Safaricom Is Launching An M-Pesa Card. Can We Just Call It A Bank?

Over a year ago, when Safaricom announced that it would be launching a card specifically for government offices, I did wonder what the difference between Safaricom and other banks really is.

The company recently announced that it is piloting its debit card, designed as a Point-of-Sale (POS) payment card like the bank cards we use. It is designed as an upgrade to the Lipa Na M-Pesa POS solution, where a merchant gets a unique “Buy Goods” number, that customers can use to make payments to the merchant using their mobile phones.

While Lipa Na M Pesa has grown in popularity, it hasn’t been without complaints, key of which are:

  • Lack of transparency around the service charges: At first, consumers assumed that this will work like other POS services where the merchant bears the service charge. This however has not been the case, the customer sometimes will pay, and other times will not, depending on what the merchant opts for when signing up for the service. This lack of transparency has caused discomfort.
  • The service is quite clunky: From my experience, most outlets need to see the transaction text on your phone, to verify if you’ve made the payment. My local supermarket is the only place I’ve seen that has an integrated service where M Pesa payments show up on the cashier’s screen and he just selects yours.

A card will fix the second problem. The first problem is not hard to fix, though I sense reluctance. It would be as easy as a notification text of service charges the same way they do with other M Pesa transactions, or even a notice of charges displayed at the merchant’s premises. It is not rocket science, I am not sure why Safaricom won’t do this. If a customer will be charged for POS use, the onus is on the merchant and service provider to notify them, it shouldn’t be up to the customer to try find out.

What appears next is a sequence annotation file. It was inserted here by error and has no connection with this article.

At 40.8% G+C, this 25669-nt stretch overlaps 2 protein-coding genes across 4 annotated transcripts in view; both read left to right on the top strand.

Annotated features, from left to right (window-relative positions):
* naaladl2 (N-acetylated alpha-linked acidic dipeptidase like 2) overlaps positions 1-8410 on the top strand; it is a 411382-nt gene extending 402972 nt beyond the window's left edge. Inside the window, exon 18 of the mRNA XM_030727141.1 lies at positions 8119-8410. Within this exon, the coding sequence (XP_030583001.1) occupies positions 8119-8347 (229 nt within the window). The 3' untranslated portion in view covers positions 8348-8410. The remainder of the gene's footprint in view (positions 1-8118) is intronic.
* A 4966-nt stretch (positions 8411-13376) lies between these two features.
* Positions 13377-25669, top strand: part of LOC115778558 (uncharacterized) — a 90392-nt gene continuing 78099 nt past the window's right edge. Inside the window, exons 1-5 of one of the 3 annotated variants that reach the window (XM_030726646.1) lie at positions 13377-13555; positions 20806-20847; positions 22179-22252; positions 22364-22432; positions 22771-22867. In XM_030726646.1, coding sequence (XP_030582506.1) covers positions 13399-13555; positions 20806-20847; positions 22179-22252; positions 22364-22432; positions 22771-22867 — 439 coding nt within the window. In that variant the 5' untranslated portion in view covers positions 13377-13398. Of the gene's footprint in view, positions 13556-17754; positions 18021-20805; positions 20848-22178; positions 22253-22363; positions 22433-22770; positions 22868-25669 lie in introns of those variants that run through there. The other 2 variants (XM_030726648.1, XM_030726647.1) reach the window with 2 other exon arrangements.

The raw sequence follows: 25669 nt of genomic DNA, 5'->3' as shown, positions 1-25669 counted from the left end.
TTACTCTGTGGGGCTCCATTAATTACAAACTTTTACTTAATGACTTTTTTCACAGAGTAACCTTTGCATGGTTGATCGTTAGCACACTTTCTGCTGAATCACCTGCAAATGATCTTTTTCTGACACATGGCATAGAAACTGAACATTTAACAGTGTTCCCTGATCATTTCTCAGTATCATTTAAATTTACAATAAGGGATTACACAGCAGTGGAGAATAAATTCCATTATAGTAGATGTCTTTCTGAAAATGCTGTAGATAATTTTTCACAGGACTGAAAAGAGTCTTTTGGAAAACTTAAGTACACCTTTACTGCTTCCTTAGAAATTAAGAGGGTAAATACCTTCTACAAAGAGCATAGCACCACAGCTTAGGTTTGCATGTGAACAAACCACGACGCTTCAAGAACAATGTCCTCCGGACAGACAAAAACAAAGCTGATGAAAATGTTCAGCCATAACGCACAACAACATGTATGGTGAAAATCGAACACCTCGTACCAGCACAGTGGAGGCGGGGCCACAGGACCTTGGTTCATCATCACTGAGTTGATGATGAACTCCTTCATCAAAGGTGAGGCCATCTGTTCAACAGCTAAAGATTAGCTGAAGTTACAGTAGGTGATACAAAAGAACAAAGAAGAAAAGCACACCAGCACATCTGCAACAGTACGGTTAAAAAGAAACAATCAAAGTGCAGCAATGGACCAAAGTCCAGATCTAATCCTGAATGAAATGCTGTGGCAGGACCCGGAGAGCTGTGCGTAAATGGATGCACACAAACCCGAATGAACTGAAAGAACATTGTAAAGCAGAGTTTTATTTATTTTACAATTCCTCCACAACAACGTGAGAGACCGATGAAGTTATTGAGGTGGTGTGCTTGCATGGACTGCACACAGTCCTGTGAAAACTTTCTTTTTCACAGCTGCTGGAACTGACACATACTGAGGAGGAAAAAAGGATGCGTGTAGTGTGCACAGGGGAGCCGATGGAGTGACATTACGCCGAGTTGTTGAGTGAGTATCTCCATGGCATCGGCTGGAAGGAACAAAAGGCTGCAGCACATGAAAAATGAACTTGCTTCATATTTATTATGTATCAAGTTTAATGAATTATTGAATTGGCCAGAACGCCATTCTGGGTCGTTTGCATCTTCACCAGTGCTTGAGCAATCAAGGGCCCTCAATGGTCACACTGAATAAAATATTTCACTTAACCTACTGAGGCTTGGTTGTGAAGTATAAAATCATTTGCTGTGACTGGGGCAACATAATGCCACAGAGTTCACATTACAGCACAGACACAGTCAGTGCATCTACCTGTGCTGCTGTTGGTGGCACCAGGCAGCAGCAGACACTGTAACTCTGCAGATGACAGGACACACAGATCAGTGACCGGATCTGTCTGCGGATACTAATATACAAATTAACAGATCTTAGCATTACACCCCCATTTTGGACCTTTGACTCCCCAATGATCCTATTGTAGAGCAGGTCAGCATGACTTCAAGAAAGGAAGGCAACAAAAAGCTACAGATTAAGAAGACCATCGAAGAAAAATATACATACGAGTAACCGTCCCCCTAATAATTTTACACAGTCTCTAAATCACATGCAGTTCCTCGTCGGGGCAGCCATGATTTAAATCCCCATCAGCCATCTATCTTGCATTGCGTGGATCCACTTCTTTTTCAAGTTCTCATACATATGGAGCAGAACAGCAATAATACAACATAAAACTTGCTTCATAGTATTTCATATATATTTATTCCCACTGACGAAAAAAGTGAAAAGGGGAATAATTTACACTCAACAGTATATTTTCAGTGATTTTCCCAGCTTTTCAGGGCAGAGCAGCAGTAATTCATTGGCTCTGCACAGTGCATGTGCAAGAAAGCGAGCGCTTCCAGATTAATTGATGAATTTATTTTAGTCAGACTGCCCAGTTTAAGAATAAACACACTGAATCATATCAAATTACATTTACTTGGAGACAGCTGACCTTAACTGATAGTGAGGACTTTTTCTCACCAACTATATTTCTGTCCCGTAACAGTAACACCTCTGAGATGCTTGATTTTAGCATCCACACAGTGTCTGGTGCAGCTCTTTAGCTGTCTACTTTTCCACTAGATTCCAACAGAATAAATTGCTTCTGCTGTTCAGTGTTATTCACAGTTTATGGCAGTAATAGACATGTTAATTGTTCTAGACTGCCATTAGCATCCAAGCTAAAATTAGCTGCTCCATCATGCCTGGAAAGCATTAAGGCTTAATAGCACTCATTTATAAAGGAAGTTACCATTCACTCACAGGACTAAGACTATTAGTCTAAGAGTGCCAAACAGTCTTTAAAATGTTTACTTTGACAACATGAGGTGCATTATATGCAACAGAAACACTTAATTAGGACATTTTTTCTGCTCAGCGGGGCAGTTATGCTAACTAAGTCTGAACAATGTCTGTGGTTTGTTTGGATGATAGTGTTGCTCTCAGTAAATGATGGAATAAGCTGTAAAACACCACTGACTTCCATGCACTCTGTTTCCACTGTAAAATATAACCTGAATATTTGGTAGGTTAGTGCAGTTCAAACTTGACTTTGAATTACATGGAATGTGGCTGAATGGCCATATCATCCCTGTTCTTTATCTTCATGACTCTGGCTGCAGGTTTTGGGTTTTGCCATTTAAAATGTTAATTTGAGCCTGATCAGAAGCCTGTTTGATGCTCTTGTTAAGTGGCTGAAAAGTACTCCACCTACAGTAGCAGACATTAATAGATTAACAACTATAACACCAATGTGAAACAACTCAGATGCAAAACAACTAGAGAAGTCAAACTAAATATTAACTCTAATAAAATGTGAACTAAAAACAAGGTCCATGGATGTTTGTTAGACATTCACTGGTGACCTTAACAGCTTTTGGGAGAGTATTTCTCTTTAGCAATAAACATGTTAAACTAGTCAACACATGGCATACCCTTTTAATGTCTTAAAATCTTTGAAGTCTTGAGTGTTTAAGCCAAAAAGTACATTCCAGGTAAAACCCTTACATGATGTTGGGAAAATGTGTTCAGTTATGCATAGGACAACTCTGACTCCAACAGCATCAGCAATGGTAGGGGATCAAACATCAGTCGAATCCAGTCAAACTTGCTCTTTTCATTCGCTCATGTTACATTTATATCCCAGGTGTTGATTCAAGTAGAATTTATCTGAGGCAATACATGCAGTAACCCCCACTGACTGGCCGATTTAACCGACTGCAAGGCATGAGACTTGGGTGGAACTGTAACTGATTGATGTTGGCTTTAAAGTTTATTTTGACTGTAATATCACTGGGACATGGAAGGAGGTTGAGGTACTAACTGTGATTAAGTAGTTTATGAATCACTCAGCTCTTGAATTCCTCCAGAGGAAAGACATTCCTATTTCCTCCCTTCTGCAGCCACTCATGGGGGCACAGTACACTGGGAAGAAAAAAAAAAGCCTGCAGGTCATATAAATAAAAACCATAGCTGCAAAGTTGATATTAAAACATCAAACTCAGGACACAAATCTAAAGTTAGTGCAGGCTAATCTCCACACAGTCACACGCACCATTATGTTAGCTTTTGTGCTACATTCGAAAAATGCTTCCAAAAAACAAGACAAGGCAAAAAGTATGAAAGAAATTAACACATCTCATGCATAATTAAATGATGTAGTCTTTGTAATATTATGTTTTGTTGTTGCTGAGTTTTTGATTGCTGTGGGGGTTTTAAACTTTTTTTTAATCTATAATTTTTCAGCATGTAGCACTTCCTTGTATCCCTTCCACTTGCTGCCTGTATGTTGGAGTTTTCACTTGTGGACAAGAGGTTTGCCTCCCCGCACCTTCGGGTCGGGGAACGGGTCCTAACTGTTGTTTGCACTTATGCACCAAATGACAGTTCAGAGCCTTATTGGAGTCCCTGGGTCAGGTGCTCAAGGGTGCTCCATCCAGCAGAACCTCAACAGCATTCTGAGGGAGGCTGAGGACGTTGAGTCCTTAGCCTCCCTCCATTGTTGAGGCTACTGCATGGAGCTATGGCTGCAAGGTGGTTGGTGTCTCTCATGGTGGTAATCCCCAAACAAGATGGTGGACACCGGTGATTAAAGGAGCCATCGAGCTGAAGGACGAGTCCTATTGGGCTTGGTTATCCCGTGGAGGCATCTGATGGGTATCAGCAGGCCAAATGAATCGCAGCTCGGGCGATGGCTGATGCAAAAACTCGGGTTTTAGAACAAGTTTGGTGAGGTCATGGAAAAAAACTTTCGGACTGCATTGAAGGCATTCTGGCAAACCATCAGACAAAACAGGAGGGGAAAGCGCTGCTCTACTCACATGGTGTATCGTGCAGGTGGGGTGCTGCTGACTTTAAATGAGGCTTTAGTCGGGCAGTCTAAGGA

On a more holistic level though, is Safaricom just a bank disguised as a mobile operator? As a consumer, I feel Safaricom is replacing and even doing more than banks do:

  • You can deposit and withdraw funds in a wallet that mimics a current account
  • You can save in a wallet that is just like a savings account – M Shwari
  • You can borrow loans
  • You can pay bills, borrow to pay bills etc on the network

Key questions for me are:

  • Are Safaricom’s operations sufficiently ringfenced to protect those that have their financial assets in Safaricom? Of course we know CBA is the bank behind the company, but with about authority and operations? To what extent does Safaricom’s operations as a mobile operator interact with its banking operations?
  • Who is looking out for the consumer when it comes to Safaricom’s financial transactions. Mobile operators fall under the Communications Authority of Kenya, while financial transactions are under CBK. Are there laws that cover mobile operators; financial transactions? I ask this because while Safaricom’s services are convenient and much needed, they are very expensive for the ordinary Kenyan, and I’m not convinced that these services are as expensive to operate.

Finally, as a consumer who has no loyalties anywhere, I can’t help but wonder why the number 2 mobile operator is still struggling to establish itself in Kenya. The market could do with more competition, the consumer will be better for it.